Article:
Skilljar supports SAML 2.0 as a Single Sign On method that can be configured on your training site. In this method, Skilljar will act as the SAML Service Provider (sometimes referred to as a relying party or connected app), and will rely on your SAML Identity Provider to authenticate your users. When enabled, your users will no longer see the native Skilljar sign-in/sign-up pages, and will instead be redirected to the configured SingleSignOnService URL.
Configuring your training site to use SAML 2.0 for Single Sign On will require working with your dedicated Implementation Manager, CSM, or Skilljar’s Product Support Team.
To get started, here’s the list of Identity Provider settings that you’ll need to provide to Skilljar. This information is typically included in the IdP Metadata XML file which you can send to us.
- IdP x509 Certificate
- IdP Entity ID (Also referred to as the Issuer)
- IdP SingleSignOnService URL (The SP Initiated Login URL)
- IdP SingleLogoutService URL (Optional URL that we’ll redirect the browser to on sign-out to perform Single Logout on the IdP)
- SAML Assertion Attribute Names (The attribute names as it will appear in the SAML Assertion)
- First name
- Last name
Once your domain is configured with the settings you've provided above, you can obtain the below Service Provider settings in the SP Metadata XML file, which you can download from the Domains Settings page of the relevant domain in your Skilljar Dashboard.
- SP Entity ID (This will be your training sites URL, e.g., https://example.company.com/. Note, the trailing slash is required)
- SP x509 Certificate (Optional, used to verify the SP’s request signature)
- AssertionConsumerService URL (Your training sites unique endpoint where the IdP will send the SAML Assertion)
- SingleLogoutService URL (Optional, your training sites unique logout URL which can be configured in your IdP to logout the user from Skilljar when Single Logout is initiated by the IdP)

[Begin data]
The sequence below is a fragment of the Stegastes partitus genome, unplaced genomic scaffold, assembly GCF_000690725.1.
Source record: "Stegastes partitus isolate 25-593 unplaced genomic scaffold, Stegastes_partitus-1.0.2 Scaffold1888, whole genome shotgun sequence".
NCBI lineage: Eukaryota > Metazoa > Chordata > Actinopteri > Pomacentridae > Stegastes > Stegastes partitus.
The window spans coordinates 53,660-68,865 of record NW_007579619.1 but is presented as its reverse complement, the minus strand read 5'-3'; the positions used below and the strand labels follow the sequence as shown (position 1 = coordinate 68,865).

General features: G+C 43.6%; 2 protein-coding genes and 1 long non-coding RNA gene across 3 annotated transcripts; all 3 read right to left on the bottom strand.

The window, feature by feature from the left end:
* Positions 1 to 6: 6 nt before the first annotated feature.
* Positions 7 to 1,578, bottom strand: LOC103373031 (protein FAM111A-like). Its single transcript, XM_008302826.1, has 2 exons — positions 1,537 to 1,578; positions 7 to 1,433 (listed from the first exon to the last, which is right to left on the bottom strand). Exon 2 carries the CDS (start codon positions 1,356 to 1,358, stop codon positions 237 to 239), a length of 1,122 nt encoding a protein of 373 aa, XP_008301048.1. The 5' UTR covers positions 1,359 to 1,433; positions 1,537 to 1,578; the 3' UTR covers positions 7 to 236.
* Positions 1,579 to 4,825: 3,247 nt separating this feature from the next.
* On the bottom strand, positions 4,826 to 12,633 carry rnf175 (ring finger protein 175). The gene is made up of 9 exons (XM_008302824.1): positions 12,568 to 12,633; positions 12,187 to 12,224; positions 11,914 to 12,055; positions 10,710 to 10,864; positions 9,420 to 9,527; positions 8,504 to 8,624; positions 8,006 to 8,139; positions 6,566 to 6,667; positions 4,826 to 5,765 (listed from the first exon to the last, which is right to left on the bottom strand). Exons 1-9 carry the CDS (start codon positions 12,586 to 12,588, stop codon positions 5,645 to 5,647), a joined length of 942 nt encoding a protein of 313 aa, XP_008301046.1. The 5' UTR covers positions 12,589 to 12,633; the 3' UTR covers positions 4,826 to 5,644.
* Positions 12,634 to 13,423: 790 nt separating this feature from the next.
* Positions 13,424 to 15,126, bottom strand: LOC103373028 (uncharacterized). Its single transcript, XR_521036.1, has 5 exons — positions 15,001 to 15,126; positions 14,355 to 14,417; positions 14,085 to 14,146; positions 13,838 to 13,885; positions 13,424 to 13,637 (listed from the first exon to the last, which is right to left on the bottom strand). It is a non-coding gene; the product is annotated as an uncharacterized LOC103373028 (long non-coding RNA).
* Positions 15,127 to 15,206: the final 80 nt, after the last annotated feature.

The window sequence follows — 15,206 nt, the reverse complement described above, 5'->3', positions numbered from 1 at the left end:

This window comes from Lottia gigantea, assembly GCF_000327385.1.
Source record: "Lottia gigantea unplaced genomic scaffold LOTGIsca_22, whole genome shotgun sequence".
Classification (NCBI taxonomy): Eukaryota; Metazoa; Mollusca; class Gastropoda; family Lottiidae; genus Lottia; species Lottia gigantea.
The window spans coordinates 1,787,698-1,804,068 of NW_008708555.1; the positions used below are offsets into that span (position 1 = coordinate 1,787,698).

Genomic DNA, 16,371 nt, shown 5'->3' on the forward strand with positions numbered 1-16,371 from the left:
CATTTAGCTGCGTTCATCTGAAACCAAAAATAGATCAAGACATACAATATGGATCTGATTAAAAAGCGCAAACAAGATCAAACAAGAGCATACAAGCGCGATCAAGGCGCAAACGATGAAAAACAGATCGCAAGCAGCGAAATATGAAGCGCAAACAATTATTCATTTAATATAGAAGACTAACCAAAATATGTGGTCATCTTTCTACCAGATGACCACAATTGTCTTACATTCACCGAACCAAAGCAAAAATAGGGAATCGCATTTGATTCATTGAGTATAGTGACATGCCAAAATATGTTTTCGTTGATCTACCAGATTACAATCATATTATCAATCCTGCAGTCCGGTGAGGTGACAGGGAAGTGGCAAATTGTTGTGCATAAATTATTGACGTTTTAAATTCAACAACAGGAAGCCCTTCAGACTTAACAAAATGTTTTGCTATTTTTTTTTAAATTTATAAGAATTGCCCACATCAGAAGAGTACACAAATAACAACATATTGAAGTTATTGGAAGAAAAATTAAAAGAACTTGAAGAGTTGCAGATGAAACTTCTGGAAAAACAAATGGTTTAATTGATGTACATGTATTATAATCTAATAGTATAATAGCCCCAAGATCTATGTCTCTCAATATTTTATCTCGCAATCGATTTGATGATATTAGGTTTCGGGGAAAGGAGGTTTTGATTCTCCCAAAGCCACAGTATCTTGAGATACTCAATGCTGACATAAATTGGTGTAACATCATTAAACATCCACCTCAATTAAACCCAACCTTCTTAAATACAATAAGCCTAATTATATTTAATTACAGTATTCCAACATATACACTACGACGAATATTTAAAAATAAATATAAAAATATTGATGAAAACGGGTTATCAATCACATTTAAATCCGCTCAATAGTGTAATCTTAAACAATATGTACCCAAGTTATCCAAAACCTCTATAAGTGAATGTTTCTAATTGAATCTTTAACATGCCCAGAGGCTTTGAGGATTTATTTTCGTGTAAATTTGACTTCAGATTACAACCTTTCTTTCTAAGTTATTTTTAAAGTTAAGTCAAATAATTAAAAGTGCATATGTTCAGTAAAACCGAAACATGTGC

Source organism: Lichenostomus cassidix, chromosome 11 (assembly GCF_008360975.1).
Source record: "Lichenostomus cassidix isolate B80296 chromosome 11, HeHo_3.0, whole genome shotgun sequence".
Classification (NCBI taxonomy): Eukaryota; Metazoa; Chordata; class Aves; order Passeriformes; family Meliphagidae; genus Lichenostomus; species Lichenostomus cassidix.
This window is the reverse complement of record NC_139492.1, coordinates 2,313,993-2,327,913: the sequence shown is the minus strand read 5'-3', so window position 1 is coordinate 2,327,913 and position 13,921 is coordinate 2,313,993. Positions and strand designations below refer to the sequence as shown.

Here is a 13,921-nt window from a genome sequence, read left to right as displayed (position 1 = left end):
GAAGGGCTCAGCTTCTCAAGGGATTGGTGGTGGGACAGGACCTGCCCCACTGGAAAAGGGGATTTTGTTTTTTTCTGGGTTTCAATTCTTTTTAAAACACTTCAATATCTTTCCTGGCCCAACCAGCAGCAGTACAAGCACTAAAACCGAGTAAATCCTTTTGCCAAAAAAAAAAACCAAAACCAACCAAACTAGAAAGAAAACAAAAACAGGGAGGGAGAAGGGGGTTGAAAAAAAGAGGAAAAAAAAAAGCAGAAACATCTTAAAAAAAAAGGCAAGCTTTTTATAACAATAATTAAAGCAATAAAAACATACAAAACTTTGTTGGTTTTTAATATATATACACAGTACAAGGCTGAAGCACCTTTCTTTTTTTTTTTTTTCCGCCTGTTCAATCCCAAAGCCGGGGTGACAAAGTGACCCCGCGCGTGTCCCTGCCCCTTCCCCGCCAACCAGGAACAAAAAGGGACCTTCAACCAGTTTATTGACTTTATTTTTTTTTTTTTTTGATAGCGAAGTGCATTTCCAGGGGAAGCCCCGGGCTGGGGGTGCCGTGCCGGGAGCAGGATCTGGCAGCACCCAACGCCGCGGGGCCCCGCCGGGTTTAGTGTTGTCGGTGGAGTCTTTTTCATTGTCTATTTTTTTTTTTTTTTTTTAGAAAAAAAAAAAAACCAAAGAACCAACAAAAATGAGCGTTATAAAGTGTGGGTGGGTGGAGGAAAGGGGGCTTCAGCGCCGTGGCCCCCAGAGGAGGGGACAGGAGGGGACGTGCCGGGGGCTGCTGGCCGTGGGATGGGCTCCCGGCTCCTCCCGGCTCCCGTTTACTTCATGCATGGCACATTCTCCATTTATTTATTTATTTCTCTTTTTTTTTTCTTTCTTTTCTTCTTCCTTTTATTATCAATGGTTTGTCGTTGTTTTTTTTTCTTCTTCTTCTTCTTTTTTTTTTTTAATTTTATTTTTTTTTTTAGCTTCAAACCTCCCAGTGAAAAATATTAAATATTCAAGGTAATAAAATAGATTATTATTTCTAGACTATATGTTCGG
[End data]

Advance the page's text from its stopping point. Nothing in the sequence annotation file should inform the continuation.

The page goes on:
- NameIDFormat: urn:oasis:names:tc:SAML:1.1:nameid-format:emailAddress
How it works
SAML 2.0 is an XML-based SSO standard for authentication involving two parties: the Service Provider (in this case, your Skilljar training site) and your Identity Provider. With SAML 2.0 configured on your domain, Skilljar (the Service Provider) relies on the Identity Provider to authenticate your users, and on successful authentication, the Identity Provider passes a SAML assertion (containing the user’s identity) to Skilljar. Here are the two ways SAML 2.0 works as a SSO standard:
Service Provider Initiated Sign On
In this scenario, the user begins the SSO flow from the Service Provider (your Skilljar training site):
- On sign in, Skilljar redirects the browser sending a SAML request to the configured SingleSignOnService URL where the user will be prompted to sign in if they aren’t already authenticated
- On successful sign in, the Identity Provider will then redirect a SAML assertion (containing the user’s identity) back to Skilljar (specifically, the configured AssertionConsumerService URL)
- Skilljar will then parse and process the SAML Assertion and sign the user into your training site
Identity Provider Initiated Sign On
In this scenario, authenticating into the Service Provider (your Skilljar training site) begins in the Identity Provider. In this explanation, the user is already authenticated with the Identity Provider.
- The user will typically click on a link within your Identity Provider, which is the IdP Initiated SSO URL specific to the Service Provider. The Identity Provider generates the SAML Assertion (containing the user’s identity) and sends it back to Skilljar (specifically, the AssertionConsumerService URL).
- Skilljar will then parse and process the SAML Assertion and sign the user into your training site.
Troubleshooting SSO can be difficult, so understanding how it works and where in the flow things are breaking can be hugely beneficial in debugging.
Misconfigurations in the settings are typically the root cause – start here when dealing with SSO issues.
Capturing the network requests/responses using the browser’s developer tools can also help pinpoint where in the SSO flow things are breaking.
For example, if the SAML flow errors on the initial redirect to the SingleSignOnService URL, it’s likely that there’s a misconfiguration with either the SP Entity ID or the SingleSignOnService URL itself.
If the SSO flow breaks after the user signs in through the Identity Provider, it’s likely that there’s a setting misconfiguration with the AssertionConsumerService URL, IdP Entity ID (Issuer), Identity Provider’s x509 certificate, or possibly the user doesn’t have the right permissions to access Skilljar.
These are just some things to keep in mind when troubleshooting SSO issues.
Finally, we’re always here to help! You can reach out to Skilljar's Product Support Team (email@example.com) and we can quickly escalate your issue up to our engineers. Additionally, the more information you can provide to us, the better we can help (screenshots, test logins, HAR file).